The hungry gap is the name for this time of year, when there are no fresh vegetables left growing in the fields and the stored food is used up or gone off. Not that in the modern era many people notice it, now that we can import food from all over the world, freezers keep food for years and the supermarkets are as full as ever.
But for locavores (people who eat locally grown food), those who eat their own produce, or just if you feel that seasonal produce tastes vastly superior to forced or long distance grub, how do you get through the next few weeks?
Tom Norrington Davies has some great suggestions in this article in the Guardian, using cauliflowers, leeks and rhubarb.
I’ve noticed a few spring stirrings in the garden in the last week or so, with the chives and rhubarb starting to appear, and a few leaves of parsley seem to have survived all through the frosts of winter. I also like to keep a few things growing on the windowsill and the easiest gardening you will ever do is to grow mustard and cress in tubs and a few sprouted seeds in a jar.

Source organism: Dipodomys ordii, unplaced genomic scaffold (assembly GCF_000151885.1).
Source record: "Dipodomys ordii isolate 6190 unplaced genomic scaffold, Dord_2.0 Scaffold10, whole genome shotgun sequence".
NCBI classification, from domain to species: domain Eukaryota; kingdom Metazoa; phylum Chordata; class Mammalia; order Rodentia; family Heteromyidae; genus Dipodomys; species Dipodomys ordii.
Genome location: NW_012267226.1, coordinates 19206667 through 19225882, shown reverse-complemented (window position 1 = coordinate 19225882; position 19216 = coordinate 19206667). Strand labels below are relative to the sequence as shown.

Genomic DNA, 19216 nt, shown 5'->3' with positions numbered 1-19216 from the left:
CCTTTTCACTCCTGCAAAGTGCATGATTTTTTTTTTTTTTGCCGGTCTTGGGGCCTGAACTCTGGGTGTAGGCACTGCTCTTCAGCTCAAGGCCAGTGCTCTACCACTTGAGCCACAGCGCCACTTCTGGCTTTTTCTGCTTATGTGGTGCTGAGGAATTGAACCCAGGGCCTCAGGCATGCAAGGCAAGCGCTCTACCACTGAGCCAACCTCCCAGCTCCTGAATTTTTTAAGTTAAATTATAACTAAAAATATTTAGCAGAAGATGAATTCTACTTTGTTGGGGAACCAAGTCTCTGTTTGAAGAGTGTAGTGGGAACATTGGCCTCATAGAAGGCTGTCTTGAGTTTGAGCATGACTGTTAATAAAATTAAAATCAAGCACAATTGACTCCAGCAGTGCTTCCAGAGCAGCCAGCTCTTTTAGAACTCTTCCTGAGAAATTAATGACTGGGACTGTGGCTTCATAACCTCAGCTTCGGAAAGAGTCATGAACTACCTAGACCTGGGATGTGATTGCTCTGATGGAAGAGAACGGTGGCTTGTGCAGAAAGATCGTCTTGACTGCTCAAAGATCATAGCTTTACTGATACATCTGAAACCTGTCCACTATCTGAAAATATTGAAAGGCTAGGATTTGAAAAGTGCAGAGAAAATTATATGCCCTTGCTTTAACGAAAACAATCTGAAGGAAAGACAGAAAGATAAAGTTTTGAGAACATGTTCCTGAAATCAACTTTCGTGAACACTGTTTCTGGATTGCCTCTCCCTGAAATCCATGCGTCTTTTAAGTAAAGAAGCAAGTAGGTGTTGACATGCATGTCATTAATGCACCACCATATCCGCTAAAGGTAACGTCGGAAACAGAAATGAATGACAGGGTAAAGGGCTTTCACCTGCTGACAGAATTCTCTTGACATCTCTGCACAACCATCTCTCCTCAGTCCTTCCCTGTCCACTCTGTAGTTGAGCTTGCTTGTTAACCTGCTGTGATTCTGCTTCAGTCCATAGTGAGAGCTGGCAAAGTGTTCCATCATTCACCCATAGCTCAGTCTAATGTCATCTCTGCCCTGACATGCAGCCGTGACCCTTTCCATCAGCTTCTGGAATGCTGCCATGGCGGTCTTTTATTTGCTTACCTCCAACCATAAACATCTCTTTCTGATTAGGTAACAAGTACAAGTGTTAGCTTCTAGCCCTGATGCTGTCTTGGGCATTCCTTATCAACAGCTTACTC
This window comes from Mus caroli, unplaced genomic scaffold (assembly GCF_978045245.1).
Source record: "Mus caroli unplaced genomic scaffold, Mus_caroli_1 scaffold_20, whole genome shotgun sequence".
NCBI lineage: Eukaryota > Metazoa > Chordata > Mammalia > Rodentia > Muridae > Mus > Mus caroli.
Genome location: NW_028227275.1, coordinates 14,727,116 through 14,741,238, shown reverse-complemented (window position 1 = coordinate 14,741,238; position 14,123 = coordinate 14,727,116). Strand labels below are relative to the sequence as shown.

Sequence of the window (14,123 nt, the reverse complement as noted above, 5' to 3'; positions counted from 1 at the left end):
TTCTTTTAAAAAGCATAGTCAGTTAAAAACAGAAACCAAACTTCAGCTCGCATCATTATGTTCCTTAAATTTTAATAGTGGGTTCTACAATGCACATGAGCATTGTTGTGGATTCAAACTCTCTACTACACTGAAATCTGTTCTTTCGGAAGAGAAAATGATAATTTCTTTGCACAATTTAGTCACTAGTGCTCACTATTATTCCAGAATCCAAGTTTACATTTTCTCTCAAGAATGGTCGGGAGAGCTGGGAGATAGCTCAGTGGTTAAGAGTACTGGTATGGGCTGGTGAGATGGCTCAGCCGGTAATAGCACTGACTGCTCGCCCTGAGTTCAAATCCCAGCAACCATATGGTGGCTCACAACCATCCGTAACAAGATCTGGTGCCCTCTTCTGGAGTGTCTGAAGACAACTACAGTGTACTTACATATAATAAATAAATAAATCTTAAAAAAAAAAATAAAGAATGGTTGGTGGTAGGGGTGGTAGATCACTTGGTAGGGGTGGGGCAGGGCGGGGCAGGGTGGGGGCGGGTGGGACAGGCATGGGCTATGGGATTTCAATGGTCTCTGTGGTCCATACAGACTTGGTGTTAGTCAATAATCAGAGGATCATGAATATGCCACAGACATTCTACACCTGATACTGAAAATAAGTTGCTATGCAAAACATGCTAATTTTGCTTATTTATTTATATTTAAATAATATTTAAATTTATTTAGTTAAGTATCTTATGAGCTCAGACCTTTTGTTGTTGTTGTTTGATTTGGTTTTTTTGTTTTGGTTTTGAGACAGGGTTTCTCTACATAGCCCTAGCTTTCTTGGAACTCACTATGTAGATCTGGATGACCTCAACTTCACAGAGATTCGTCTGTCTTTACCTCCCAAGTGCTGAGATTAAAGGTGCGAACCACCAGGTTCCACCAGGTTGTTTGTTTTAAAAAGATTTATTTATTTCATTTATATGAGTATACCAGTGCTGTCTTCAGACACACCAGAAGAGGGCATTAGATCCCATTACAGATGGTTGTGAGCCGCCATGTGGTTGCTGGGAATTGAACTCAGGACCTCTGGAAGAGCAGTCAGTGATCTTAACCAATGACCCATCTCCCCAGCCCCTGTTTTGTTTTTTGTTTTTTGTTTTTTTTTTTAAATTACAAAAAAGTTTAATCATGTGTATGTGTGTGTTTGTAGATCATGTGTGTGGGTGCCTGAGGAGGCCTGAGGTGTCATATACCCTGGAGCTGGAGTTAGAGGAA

For mustard and cress, just line a couple of plastic tubs with some kitchen paper, soak the paper in water and sprinkle a fairly thick layer of the seeds over it. Keep the paper watered at all times, leave the tubs in daylight, then you’ll have some gorgeous, fresh sprouted greens in 1 – 2 weeks. I love the peppery flavour of the mustard and cress shoots and they’re surprisingly nutritious, with good amounts of vitamins A and C as well as B vitamins, magnesium, calcium and potassium. Add them to sandwiches of hummous or pate, sprinkle them on salads or use as a garnish on stir fries. Or try them as a simple salad with this lovely Honey Mustard Dressing.
1 tbsp wholegrain mustard
1 tbsp honey
3 tbsp white wine / cider vinegar
6 tbsp sunflower oil
salt and pepper to taste
Put the mustard, honey oil and vinegar in a jar and shake until well mixed. Season with salt and pepper, sprinkle over the mustard cress salad and serve at once.